Raging Creek, Nice Walleye

Tried to get a couple fishing buddies to go walleye fishing to the stilling basin at Blue Marsh Dam one March, 2011, morning. No answer from one and the other was going to go to church. "My church is out on the water", I say, not meaning any deference to those who enter a sanctuary on a Sunday morning. If I walked in, the walls might fall down, just so you know.

The water was cold, 44 degrees, at the stilling basin at Blue Marsh, which is an Army Corps of Engineers dam, built on the Tulpehocken Creek in the late 1970s. The stilling basin is where the water rushes out of either the top or bottom of this dam (I have not been able to pin that down), charges through a concrete trough, and flows out to re-form the Tully. All this is water is rushing through that trough right now, several miles northwest of Reading, PA. Anyway, the air was around 48 degrees at 9 AM and rose to 51 by noon. The sky was promised at partly sunny, but it turned out to be mostly cloudy. The water was raging down the trough, faster than I've ever seen it, due to a 2-inch rain that had dumped on the Tuesday or Wednesday prior. The water in the creek was way too fast to fish as it came out of the dam, but I'd heard about the pool next to the trough, that guys were fishing for walleye the week earlier. The season was closing in two days, and I'd never fished for walleye. This was my chance, with or without any help. I started to bounce a nightcrawler on a Texas rig along a ridge of underwater rocks, I think, that separated the raging creek from the quieter pool. I was playing in the seam between the fast water and the still water, when I decided to reel in and throw my bait more toward the middle of the pool. I hit what I thought was a snag and started to walk left along the bank the try to clear it when, "Jumpin' Jehovah, there's a fish on there," I said either aloud or to myself. A brief fight later, and was landed a 21-inch walleye. "Zowie!", I said.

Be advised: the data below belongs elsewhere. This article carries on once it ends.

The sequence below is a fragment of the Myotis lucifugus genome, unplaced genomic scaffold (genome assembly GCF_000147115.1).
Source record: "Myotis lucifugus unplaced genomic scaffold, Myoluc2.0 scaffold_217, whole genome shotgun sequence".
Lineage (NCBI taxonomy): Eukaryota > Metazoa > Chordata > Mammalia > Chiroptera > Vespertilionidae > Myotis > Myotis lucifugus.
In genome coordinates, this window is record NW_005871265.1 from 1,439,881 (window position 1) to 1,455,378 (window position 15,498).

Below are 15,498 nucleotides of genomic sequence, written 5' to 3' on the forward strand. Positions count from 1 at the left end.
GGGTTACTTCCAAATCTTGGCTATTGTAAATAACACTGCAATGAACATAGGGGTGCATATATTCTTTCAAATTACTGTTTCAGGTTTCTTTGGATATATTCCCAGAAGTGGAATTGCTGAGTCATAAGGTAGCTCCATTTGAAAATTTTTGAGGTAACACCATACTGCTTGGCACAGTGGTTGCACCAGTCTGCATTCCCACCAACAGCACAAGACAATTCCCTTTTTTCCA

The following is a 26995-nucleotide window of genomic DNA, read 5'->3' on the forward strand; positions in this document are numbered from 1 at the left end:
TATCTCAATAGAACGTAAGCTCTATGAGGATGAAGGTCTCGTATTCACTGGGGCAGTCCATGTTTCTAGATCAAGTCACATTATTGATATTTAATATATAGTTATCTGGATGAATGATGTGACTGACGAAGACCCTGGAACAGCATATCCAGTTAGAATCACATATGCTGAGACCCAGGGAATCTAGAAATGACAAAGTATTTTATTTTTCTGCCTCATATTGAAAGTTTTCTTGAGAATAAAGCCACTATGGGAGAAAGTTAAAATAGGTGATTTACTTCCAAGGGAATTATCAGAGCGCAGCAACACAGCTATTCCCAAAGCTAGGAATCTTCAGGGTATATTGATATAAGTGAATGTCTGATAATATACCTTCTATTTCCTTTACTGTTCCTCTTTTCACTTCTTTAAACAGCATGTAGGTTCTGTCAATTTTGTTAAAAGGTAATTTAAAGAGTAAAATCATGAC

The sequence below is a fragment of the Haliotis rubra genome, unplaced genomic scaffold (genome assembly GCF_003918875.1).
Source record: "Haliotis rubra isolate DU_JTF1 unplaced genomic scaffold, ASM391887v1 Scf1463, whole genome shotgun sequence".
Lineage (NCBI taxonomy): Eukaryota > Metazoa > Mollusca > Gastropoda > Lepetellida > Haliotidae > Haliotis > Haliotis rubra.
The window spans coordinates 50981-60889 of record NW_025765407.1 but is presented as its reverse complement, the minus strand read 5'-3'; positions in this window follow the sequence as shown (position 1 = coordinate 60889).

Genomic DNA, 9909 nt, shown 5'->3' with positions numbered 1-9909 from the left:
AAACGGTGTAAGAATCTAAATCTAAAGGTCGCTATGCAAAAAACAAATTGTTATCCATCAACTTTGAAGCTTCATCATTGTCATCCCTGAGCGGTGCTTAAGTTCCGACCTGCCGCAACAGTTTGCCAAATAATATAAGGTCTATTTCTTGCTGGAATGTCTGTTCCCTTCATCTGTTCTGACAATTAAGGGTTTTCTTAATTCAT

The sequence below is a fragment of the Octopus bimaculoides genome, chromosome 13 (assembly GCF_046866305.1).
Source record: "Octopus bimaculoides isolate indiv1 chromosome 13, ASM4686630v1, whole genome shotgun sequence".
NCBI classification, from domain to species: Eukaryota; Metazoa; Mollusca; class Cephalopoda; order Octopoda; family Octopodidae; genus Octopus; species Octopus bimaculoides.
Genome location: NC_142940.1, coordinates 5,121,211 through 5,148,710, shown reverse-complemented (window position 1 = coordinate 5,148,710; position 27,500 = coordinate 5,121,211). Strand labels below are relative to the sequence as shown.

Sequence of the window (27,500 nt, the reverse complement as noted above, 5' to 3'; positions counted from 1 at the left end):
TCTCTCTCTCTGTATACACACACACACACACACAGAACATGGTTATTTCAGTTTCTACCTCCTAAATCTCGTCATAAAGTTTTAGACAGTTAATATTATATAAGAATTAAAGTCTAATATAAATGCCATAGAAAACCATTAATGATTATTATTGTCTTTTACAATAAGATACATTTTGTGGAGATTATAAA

Brought it home because I knew that this fish was renowned as the best-tasting freshwater fish out there. I dressed, beheaded, de-finned, and skinned it. (Warning: no need to try to scale a walleye or perch; it's impossible. Just skin it with the scales on; the skin comes off pretty easy.) I drizzled it with olive oil and rubbed it with Pride of Szeged fish rub, and wrapped it in foil. I cooked ol' bug-eye on a Weber charcoal grill over medium-low coals covered for 30 minutes. I checked it at that point and left it on for another 10. Use your own judgment for cooking times, knowing that when the fish flakes away from the backbone it is done.

This fearsome-looking fish is excellent, with a lobster-like flavor. And, with my belly full, I had a glowing joy from my first walleye fishing trip. I really didn't wonder about how the prayers went.

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